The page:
Next, a plan should be briefly outlined for addressing the known disparities, including specific action steps and partners that will be involved. These plans should be developed in conjunction with knowledgeable and trusted stakeholders who represent the underserved populations. The plan should incorporate steps to remedy identified disparities and needs in the areas of access, use of services, and outcomes:
Equitable access to services includes:
- Culturally and linguistically appropriate providers of services
- Providers in geographically accessible locations
- Proper transportation to and from providers and services
Use of services
Equitable use of services includes:
- Availability of quality treatment options that are free of cultural bias
- A range of treatment options that accounts for health literacy and cultural/linguistic preferences
- Consistent rates of entering and staying in treatment for all groups served
Equitable outcomes include:
- Increased staff capacity to better serve the needs of disparate populations
- Improved quality of care for disparate populations
- Engagement with underserved populations
- Identified and addressed gaps in current services
In addition to having a plan to reach underserved groups, it is important to regularly check for adherence to the plan, progress, and resulting optimal outcomes. From a behavioral health lens, quality improvement is the process of systematically using data to inform and improve the ways care is delivered. There are several different quality improvement models that can be used as a framework to guide this process. At minimum, data should be gathered an analyzed to understand the accessibility of services, levels of utilization, and outcomes for the priority subpopulations with the group being served.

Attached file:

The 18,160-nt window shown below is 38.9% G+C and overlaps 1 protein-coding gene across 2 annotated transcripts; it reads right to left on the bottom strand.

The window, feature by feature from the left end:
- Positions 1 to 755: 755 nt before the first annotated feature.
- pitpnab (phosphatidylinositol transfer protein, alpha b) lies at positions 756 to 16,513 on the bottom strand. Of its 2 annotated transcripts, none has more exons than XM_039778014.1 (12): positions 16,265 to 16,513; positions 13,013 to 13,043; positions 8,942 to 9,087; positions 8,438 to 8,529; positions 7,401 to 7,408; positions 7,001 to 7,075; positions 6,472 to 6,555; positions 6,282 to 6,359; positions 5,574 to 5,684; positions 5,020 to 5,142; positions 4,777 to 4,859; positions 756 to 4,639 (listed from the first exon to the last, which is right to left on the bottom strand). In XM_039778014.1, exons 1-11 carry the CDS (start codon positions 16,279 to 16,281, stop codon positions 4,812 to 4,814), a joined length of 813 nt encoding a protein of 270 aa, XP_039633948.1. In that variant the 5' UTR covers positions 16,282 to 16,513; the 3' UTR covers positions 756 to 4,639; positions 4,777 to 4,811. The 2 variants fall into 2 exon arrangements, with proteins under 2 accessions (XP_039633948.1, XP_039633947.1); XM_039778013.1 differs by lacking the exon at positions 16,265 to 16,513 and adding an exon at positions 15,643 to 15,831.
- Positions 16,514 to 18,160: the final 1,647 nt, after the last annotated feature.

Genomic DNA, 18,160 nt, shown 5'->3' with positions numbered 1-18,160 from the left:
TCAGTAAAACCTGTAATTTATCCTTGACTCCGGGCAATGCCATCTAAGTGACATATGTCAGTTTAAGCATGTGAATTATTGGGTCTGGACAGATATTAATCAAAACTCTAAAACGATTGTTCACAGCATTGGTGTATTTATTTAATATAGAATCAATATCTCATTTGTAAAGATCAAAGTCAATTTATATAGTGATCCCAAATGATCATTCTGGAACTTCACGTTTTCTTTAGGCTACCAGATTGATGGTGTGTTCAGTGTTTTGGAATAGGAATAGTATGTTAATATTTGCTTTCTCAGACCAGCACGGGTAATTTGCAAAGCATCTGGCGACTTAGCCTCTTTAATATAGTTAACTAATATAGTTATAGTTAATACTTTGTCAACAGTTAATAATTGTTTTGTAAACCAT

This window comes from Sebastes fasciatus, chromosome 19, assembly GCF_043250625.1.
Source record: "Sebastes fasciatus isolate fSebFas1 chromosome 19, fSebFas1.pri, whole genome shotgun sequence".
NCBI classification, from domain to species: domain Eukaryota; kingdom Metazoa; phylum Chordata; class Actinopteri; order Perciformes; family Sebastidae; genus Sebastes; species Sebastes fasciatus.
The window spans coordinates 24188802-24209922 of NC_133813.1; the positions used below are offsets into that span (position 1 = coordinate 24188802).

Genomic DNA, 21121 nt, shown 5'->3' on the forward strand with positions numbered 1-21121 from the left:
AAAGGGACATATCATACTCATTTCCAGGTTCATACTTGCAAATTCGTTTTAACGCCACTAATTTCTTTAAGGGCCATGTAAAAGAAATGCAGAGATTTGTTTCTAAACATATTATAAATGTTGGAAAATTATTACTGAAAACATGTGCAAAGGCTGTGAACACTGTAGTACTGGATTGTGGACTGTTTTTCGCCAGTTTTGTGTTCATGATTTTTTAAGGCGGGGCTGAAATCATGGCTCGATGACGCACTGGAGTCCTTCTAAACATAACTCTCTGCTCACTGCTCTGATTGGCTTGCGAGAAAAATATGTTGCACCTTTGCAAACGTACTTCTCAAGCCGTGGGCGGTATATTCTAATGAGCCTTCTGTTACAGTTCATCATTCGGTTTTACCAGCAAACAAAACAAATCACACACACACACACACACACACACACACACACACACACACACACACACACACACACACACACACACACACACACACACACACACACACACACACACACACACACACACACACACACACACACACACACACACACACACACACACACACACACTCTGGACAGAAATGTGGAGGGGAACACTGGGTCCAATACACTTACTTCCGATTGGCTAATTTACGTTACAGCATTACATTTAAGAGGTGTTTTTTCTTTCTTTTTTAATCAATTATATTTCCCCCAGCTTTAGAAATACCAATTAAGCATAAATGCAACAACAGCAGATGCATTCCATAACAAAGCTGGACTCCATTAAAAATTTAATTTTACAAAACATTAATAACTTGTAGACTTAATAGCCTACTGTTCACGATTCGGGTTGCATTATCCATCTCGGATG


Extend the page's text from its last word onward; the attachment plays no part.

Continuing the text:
Programs utilizing evaluators to document and analyze processes and outcomes can leverage their work to assess for whether or not the program is implemented in a way that meets cultural and linguistic needs, provides high-quality and effective programming to underserved groups, and addresses behavioral health disparities.
Adhere to Culturally and Linguistically Appropriate Services (CLAS) Standards
The last step in creating a Disparity Impact Statement is to specify how the program will adhere to CLAS standards. The National CLAS standards are “intended to advance equity, improve quality, and work to eliminate health care disparities by establishing a blueprint for health care organizations.” The 15 standards center around the topics of responsiveness to diverse cultural health needs; governance, leadership, and workforce; communication and language assistance; engagement, continuous improvement, and accountability.
Adopting these standards can help reduce disparities found in the access to, use, and outcomes of services for individuals of various cultural backgrounds. Shaping a quality improvement plan towards implementing the standards that are not currently met by care providers is a next step in achieving equity. The Disparity Impact Statement should specify any particular National CLAS standards that the program will target and provide brief descriptions regarding that work.
For more information and support, please see the following resources: